Or they could, conceivably, be something else entirely that hasn't been revealed to us in Scripture. (More on this in a future entry- I promise!)

I will simply take it as a given that it is possible for people to encounter spiritual forces, whether human and inhuman. And I'm going to give those who, like me, are interested in ghosts, a simple piece of advice: don't go ghost hunting. Or rather, don't go spend the night in the "haunted room" of a haunted house, even if it's in a bed and breakfast that serves up a good breakfast. Or -to be even more precise- if you ARE going to stay in a haunted bed and breakfast, don't read up on demonic possession and obsession the day before. Specifically, don't read Gerald Brittle's
The Demonologist, which is essentially an interview with Catholic demonologist and ghost chasers Ed and Lorraine Warren.

I don't know if Ed and Lorraine are quakes, flakes, or on the level. Their theology at times does seem to have been overly influenced by ideas and practices drawn from secular or even New Age parapsychology- but then they tend to have a good explanation for why X, which doesn't seem to be orthodox, really does work within Christianity. Their angelology and demonology is solidly Augustinian. It may simply be that they use phrases such as "positive energy" instead of "holiness" simply because they are talking the lingo of the profession. It doesn't seem to me that one can simply dismiss the book as being not from a Christian perspective (as one Amazon reviewer did), but I don't really know how solid the Warrens are, either in the accuracy of their observations, the veracity of their stories, or the orthodoxy of their theology.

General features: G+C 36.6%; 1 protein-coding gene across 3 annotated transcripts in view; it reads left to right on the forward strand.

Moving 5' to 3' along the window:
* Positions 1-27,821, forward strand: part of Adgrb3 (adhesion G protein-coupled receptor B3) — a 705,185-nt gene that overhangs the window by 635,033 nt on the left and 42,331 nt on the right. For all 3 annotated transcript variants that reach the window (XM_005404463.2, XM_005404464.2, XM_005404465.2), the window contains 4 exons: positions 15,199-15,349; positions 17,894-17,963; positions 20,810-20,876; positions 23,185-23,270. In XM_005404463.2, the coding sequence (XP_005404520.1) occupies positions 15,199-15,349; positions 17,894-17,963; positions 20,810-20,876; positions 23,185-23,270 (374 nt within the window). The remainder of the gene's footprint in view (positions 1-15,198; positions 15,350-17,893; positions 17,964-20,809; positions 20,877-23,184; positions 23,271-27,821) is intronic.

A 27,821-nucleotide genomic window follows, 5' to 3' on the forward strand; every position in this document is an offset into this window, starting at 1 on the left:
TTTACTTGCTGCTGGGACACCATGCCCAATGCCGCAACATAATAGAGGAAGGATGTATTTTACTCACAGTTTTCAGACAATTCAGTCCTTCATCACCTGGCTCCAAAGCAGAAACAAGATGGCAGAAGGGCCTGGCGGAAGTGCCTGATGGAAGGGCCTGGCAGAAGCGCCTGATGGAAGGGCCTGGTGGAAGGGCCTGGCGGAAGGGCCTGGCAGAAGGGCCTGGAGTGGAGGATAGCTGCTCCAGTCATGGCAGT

Regardless of their theological eccentricities, the Warrens' advice seems good: don't conduct seances. If you see a spirit, don't try to communicate unless absolutely necessary, even if it seems beautiful or good. Don't use Ouija boards or automatic writing. Don't practice magic, even if it's "just for fun." If your house seems haunted or you think you are under demonic attack, get religion (make sure everyone in the house is baptized; go to church every week; call your priest, minister, or religious official to bless your home). In short, though their own personal views may be questionable, the advice they offer to others seems safe.